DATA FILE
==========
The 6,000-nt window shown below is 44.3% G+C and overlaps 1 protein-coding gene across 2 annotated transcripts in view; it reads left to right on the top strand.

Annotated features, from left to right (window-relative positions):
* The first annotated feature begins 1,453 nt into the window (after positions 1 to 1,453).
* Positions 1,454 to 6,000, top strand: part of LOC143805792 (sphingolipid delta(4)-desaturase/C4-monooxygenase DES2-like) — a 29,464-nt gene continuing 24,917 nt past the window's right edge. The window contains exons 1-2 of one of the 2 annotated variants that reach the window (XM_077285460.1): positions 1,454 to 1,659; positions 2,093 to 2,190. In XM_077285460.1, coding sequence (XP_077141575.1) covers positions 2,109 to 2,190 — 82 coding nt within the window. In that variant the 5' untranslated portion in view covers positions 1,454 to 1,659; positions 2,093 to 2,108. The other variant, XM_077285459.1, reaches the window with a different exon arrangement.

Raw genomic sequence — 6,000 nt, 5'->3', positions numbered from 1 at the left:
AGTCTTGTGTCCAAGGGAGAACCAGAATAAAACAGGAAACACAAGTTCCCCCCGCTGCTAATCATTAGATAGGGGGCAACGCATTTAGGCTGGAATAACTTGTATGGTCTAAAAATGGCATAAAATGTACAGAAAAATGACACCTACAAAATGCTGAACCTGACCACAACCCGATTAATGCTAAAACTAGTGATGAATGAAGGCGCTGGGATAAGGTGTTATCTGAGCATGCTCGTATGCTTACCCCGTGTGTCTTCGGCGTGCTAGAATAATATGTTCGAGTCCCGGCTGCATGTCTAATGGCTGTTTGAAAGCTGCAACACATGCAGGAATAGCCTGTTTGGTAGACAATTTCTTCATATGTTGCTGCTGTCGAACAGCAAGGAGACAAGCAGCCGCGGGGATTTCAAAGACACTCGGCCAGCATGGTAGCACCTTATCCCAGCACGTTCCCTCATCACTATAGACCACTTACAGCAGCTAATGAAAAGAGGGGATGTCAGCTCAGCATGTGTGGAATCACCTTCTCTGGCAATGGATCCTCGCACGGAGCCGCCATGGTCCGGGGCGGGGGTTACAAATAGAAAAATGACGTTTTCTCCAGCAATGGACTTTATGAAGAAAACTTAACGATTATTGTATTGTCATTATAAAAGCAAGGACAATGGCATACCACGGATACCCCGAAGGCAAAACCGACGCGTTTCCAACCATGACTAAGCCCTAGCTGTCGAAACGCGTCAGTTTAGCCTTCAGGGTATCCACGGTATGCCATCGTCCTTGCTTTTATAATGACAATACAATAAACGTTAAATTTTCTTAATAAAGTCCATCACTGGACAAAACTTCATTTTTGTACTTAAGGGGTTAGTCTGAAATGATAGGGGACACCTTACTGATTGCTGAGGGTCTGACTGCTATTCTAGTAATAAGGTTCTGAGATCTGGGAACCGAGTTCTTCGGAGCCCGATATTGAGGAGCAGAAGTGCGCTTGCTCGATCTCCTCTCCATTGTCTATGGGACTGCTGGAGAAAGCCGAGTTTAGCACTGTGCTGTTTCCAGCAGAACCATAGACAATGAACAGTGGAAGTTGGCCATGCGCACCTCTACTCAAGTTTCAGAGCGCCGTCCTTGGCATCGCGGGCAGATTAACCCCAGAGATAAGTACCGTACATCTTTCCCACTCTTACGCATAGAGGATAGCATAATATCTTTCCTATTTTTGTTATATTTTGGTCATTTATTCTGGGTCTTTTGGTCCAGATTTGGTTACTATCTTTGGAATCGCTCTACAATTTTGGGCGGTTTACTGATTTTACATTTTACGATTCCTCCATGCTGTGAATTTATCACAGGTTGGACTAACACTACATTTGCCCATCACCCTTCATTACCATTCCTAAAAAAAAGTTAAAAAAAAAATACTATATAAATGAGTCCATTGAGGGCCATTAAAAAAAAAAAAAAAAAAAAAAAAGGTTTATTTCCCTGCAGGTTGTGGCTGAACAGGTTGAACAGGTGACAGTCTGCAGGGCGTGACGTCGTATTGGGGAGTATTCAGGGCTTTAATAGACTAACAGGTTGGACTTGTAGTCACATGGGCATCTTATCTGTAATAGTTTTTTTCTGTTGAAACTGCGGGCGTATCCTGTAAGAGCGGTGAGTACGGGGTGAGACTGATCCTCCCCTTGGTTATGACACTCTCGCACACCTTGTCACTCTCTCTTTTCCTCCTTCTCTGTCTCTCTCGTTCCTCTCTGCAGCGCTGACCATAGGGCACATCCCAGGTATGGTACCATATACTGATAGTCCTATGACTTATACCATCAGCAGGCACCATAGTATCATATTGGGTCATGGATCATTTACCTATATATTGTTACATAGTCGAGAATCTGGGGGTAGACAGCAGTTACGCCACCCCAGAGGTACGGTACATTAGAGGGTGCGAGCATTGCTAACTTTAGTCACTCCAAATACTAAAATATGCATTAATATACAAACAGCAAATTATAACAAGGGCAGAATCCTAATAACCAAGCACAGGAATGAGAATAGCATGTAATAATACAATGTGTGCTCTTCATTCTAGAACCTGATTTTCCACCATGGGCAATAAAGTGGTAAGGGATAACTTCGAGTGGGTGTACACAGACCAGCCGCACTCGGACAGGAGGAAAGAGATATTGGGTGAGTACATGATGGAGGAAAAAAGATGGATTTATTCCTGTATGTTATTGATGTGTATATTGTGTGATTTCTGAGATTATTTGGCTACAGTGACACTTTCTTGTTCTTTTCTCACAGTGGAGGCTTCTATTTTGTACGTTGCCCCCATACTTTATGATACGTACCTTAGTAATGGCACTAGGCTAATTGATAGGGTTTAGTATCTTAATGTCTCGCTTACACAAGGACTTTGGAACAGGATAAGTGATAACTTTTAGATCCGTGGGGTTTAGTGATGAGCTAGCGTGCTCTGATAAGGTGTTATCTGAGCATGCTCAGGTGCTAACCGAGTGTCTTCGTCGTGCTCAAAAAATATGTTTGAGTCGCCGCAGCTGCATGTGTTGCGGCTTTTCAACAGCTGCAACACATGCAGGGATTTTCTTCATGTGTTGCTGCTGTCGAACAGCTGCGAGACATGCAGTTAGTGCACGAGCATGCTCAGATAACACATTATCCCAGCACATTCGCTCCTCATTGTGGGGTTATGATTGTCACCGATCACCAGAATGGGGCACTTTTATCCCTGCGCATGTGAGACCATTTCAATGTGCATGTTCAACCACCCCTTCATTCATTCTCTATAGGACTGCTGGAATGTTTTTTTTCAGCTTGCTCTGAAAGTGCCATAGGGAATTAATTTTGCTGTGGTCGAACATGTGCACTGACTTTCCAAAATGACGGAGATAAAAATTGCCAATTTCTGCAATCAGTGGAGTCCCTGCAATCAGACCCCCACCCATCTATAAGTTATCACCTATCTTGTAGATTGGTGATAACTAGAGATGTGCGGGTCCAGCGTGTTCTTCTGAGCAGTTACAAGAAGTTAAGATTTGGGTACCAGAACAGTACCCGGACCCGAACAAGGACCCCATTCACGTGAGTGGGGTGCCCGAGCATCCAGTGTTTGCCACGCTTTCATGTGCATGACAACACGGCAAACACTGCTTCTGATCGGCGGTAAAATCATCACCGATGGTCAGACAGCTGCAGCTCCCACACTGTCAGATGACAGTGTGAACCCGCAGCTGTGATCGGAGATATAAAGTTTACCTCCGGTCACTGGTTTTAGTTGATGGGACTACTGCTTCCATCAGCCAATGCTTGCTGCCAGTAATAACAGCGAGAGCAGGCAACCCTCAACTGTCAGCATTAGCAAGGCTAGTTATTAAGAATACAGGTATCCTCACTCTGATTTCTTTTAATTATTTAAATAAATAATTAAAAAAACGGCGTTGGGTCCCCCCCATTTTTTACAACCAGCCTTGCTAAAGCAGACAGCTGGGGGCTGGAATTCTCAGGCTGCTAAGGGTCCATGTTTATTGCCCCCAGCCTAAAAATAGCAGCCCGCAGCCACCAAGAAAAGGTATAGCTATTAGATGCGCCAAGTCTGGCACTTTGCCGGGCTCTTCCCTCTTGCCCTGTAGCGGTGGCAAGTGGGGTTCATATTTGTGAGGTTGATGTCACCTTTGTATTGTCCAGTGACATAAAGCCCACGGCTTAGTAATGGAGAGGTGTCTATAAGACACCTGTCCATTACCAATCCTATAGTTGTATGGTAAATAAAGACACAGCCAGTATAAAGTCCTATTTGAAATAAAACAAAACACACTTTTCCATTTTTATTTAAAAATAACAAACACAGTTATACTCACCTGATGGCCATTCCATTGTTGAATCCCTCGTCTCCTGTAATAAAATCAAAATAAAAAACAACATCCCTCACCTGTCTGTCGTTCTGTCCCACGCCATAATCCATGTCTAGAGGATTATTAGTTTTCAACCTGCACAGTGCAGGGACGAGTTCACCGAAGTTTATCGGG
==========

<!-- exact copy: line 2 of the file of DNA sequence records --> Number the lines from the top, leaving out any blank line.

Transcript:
Annotated features, from left to right (window-relative positions):